Resale: An Inherent Sustainability Factor

Generation Z is changing the world and this includes the retail game. Environmental activist, Greta Thunberg has been dominating news headlines and is a fine example of the conscious and vocal Gen Z individual. All over the world, young people are taking action to advocate for a brighter future. Research by Ernst and Young indicates that it is the younger generation, with their sense of self-consciousness and emphasis on their role in the world, that is driving retailers to take greater responsibility for an environmental impact. 

Taking matters into their own hands, Gen Z actively seek out alternative options — through resale sites and apps — and perhaps, what seems to be the future of sustainable fashion. Unlike a newly manufactured outfit, clothes are not technically “new”. Garments are “preloved”, meaning it does not create waste nor does it encourage over-consumption. This goes to the heart of the issue of overproduction and waste of unsold stock in the fashion industry.

Some luxury retailers have chosen to address this issue. Farfetch launched “Second Life” which enables customers to give their designer bags a “second lease of life” in exchange for credit that can be used for future Farfetch purchases. Younger consumers may not have a lot of spending power for higher-end or luxury clothing, but re-sale is an affordable gateway, as designer items are at a fraction of their original retail price.

Nevertheless, materialism isn’t the core driver to the resale economy. The RealReal, an online and brick-and-mortar marketplace for authenticated luxury consignment, stated that according to their 2019 report,  82% percent of their customers cited sustainability as a “important reason” for shopping on their platform.

With the introduction of these new resale ventures, buying secondhand clothing became more aesthetically pleasing as opposed to good old Ebay’s interface. Depop, a Gen Z favourite app, has a layout akin to Instagram, with its endless scroll, following, commenting and liking mechanism. There are currently 13 million users on Depop, making it a potentially lucrative business venture for those that have an entrepreneurial bone for re-selling goods. Depop’s business model is so promising that tech investors raised $62 million in June 2019 to grow the company.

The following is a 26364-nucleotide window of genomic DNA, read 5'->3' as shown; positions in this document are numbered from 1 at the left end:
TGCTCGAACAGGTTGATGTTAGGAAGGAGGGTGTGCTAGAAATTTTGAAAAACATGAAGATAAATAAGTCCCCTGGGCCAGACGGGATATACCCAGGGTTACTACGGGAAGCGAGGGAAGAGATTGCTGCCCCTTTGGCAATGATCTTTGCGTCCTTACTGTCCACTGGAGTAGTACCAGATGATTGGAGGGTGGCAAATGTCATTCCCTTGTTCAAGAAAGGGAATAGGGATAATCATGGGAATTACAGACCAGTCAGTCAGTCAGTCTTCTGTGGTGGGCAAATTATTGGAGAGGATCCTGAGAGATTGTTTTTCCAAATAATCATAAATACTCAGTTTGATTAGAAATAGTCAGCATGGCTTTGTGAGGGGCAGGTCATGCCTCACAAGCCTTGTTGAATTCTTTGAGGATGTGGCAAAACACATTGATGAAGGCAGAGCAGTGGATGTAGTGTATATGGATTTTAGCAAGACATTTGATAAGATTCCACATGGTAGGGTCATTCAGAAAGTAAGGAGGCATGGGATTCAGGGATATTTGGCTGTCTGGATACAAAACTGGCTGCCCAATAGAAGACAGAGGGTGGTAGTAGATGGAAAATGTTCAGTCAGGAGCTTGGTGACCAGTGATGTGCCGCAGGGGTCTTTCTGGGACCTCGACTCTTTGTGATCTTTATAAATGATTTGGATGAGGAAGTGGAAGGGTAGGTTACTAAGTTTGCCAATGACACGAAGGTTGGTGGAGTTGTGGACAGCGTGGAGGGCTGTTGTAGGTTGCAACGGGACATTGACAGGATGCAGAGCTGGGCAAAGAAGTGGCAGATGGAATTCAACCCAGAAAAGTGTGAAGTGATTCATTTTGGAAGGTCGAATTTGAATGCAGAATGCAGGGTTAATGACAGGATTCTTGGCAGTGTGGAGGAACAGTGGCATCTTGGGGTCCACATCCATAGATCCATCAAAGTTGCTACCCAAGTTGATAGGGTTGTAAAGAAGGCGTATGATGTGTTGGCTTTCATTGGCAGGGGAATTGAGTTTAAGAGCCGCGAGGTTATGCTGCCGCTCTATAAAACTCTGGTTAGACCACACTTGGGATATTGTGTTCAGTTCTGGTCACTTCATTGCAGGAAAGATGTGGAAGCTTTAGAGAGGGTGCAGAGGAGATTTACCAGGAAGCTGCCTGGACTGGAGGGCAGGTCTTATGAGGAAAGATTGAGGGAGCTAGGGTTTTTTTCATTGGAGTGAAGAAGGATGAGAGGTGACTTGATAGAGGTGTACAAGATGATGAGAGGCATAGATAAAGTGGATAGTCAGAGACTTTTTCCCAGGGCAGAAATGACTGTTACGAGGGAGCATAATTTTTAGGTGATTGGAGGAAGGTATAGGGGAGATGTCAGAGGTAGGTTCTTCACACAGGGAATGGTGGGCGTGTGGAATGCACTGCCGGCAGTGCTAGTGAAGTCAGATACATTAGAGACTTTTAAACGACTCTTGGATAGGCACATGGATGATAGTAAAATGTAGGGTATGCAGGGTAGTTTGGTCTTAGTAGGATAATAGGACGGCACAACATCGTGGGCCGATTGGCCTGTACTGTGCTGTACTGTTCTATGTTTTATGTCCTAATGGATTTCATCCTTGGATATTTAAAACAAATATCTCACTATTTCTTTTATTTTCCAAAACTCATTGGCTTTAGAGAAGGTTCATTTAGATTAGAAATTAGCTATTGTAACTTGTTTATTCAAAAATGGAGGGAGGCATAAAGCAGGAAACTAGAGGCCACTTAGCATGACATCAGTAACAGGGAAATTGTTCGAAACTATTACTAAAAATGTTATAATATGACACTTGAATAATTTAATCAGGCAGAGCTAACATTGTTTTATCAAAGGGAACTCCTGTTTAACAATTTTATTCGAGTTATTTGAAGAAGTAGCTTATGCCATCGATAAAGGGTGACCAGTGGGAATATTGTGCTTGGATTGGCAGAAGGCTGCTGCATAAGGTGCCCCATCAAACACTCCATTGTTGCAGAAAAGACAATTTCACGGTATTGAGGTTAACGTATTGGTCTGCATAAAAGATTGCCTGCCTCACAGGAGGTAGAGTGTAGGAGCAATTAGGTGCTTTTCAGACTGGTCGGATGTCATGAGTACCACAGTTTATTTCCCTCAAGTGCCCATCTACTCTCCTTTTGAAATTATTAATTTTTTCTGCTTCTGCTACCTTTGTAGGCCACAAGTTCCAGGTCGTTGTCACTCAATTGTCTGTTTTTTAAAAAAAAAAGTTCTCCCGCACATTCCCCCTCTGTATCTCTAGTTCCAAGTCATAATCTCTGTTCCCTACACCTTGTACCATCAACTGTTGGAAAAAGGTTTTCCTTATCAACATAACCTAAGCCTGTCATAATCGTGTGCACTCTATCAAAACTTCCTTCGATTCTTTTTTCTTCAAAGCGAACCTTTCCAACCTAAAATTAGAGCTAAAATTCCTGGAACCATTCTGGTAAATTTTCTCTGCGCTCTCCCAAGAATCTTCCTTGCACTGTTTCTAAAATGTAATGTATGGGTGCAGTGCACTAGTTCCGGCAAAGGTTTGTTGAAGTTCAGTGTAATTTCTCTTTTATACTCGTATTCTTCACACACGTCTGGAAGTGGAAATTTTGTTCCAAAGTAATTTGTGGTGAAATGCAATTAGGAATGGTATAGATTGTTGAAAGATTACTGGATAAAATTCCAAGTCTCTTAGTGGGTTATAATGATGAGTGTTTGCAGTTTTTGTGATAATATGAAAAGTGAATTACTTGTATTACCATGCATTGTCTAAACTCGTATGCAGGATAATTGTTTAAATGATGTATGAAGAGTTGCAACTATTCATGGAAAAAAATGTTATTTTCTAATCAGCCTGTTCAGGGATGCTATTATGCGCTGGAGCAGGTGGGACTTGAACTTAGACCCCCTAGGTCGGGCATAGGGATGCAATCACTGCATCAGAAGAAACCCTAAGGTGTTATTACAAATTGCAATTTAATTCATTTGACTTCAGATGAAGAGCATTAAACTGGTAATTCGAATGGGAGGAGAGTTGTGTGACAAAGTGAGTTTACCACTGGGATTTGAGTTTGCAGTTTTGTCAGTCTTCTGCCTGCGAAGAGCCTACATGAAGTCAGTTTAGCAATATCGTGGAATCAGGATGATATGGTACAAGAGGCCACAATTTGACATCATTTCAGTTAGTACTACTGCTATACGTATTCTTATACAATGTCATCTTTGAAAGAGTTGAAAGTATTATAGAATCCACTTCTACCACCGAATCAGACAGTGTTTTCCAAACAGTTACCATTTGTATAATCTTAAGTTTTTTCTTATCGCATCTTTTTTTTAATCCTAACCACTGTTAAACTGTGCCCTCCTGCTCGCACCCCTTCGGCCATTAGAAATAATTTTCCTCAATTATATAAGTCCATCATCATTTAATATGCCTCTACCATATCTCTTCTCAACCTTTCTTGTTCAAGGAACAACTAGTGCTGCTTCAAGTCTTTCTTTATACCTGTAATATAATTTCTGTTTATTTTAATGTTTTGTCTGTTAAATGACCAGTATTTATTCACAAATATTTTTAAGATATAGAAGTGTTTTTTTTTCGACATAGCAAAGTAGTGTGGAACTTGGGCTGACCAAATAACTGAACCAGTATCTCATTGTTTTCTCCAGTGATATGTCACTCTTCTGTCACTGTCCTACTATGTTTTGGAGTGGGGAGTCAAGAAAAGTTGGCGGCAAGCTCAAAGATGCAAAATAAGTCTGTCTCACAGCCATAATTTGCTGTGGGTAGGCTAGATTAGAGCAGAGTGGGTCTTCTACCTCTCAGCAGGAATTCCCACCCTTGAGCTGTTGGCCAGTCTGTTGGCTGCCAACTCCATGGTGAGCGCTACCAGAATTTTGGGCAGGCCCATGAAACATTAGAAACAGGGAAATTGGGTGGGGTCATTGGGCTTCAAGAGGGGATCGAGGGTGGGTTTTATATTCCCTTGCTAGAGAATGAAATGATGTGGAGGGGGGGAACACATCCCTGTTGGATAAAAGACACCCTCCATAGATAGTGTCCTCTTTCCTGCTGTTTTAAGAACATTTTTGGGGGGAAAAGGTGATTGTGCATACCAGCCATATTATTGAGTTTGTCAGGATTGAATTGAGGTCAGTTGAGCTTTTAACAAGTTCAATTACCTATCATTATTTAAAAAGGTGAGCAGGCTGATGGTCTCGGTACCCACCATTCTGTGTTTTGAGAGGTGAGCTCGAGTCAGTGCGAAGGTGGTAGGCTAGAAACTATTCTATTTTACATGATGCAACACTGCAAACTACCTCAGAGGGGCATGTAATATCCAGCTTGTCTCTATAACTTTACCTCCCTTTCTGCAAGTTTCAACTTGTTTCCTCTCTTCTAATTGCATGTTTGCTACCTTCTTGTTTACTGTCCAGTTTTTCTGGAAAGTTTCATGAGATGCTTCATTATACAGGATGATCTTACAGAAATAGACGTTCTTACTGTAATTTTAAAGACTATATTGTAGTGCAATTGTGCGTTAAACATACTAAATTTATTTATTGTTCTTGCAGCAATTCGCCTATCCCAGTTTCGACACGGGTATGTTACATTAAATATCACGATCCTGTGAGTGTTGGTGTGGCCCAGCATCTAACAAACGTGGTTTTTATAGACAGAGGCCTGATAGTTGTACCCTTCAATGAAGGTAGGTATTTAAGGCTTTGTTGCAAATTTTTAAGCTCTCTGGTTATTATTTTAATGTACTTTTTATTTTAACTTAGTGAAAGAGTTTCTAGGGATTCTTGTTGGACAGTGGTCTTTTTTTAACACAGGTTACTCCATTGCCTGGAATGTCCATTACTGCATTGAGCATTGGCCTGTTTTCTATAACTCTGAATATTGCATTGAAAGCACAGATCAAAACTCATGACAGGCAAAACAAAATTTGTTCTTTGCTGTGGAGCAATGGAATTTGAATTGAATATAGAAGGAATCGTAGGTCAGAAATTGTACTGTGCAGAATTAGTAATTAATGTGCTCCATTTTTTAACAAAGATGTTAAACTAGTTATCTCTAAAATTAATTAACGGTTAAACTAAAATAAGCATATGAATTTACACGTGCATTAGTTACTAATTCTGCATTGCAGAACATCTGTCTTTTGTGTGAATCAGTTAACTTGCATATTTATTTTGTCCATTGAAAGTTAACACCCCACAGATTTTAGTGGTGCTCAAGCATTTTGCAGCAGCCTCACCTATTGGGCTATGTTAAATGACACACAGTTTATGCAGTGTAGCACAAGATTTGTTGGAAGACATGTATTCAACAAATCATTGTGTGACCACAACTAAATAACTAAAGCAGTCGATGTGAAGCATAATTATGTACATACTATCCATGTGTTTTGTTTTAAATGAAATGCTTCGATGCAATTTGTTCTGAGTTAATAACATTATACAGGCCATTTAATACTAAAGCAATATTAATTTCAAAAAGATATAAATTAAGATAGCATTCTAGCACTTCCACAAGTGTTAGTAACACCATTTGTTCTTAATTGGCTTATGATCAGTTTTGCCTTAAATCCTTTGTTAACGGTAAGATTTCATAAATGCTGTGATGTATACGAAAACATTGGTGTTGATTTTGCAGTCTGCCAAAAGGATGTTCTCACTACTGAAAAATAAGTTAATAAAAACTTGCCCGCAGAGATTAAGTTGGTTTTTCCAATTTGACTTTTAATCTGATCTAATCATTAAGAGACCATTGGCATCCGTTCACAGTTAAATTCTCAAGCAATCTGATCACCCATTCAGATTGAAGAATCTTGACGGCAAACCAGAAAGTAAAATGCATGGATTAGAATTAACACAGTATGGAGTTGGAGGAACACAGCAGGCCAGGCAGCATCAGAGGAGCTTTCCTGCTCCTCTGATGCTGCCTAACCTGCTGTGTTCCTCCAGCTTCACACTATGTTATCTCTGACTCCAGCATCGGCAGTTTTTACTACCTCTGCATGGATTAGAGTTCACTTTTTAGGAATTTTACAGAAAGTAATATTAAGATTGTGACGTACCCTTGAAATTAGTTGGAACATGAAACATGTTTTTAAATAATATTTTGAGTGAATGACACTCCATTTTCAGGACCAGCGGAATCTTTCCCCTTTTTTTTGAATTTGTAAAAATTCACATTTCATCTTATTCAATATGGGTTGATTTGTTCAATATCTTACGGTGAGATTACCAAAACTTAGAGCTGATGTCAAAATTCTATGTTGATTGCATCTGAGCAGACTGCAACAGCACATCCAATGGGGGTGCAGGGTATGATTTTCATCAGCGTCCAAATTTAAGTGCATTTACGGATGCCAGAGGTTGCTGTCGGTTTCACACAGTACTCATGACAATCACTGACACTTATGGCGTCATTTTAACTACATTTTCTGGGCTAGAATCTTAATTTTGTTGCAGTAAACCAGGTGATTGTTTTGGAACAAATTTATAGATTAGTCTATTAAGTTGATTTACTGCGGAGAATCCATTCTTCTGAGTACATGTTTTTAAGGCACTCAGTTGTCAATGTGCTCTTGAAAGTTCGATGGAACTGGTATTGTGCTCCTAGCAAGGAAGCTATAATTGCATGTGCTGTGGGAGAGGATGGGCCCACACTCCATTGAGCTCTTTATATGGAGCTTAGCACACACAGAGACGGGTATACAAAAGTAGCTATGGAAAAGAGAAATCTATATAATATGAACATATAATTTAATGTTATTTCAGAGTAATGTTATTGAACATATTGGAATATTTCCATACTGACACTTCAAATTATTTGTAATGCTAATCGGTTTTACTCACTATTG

This encouraging trend is replicated with other names in the resale market. The RealReal went public on the Nasdaq stock market, ThredUp brought in $175 million, Poshmark has nearly $150 million in revenue with “narrow losses”. As of 2018, the secondhand economy is a $24 billion market and is projected to grow to nearly 1.5 times the size of fashion within the next 10 years, according to a ThredUp report. This is primarily due to the resale of more high-end used items. Think Chanel and Saint Laurent at Vestiaire Collective and, Adidas Yeezy and Retro Jordans at StockX. Vestiaire Collective boasts of an online fashion community consisting of more than 3.5 million shoppers while StockX puts an emphasis on being a live bid marketplace for sneaker resale. 

Amid the business success of organization’s netflix show master Marie Kondo, ThredUp’s 2019 report showed that it saw an 80% in its clean-out kits (the bags of clothes people send in for resale). Environmentalism is the pillar of the resale sector but in the case of luxury items, authenticity is just as important. The RealReal and Vestiaire Collective both add value by having a team of experts to authenticate goods, in order to be a safe and reliable platform for consumers to sell and buy luxury items. For Poshmark, which mixes both low-end and high-end fashion items, authentication is complimentary for items priced $500 and above. Depop, which is heavily user-generated, leaves it up to consumers to gauge the authenticity of an item for themselves. 

The fact that massive fast-fashion retailer Forever 21 has filed for bankruptcy signifies a great shift in the way consumers are thinking and spending. The mindset of’ buy and toss’ is not as common as it was once. Resale sits at the opposite end of the spectrum, enabling customers to be proactive in addressing the carbon footprint problem of fashion by reducing supply chain waste. All this, while consumers find unique fashion pieces to make a stylish statement about their values